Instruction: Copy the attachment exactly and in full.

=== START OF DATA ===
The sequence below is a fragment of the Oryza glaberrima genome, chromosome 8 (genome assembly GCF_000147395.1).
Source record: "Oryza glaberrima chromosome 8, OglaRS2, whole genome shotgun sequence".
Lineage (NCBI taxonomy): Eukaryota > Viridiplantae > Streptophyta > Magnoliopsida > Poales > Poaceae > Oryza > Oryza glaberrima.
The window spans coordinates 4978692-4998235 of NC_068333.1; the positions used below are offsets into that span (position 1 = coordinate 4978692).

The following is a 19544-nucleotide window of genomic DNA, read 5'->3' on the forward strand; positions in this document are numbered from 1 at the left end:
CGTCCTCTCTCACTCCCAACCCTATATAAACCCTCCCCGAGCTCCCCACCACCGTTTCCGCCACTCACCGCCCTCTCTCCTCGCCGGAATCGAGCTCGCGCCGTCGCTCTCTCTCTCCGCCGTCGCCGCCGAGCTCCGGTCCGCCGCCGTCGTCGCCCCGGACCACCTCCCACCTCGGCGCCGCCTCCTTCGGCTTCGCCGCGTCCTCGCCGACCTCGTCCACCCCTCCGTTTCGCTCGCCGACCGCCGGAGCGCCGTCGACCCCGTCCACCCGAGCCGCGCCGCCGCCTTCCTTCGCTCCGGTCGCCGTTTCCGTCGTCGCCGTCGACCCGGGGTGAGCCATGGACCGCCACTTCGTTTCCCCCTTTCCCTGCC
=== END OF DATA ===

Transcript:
The sequence below is a fragment of the Oryza glaberrima genome, chromosome 8 (genome assembly GCF_000147395.1).
Source record: "Oryza glaberrima chromosome 8, OglaRS2, whole genome shotgun sequence".
Lineage (NCBI taxonomy): Eukaryota > Viridiplantae > Streptophyta > Magnoliopsida > Poales > Poaceae > Oryza > Oryza glaberrima.
The window spans coordinates 4978692-4998235 of NC_068333.1; the positions used below are offsets into that span (position 1 = coordinate 4978692).

The following is a 19544-nucleotide window of genomic DNA, read 5'->3' on the forward strand; positions in this document are numbered from 1 at the left end:
CGTCCTCTCTCACTCCCAACCCTATATAAACCCTCCCCGAGCTCCCCACCACCGTTTCCGCCACTCACCGCCCTCTCTCCTCGCCGGAATCGAGCTCGCGCCGTCGCTCTCTCTCTCCGCCGTCGCCGCCGAGCTCCGGTCCGCCGCCGTCGTCGCCCCGGACCACCTCCCACCTCGGCGCCGCCTCCTTCGGCTTCGCCGCGTCCTCGCCGACCTCGTCCACCCCTCCGTTTCGCTCGCCGACCGCCGGAGCGCCGTCGACCCCGTCCACCCGAGCCGCGCCGCCGCCTTCCTTCGCTCCGGTCGCCGTTTCCGTCGTCGCCGTCGACCCGGGGTGAGCCATGGACCGCCACTTCGTTTCCCCCTTTCCCTGCC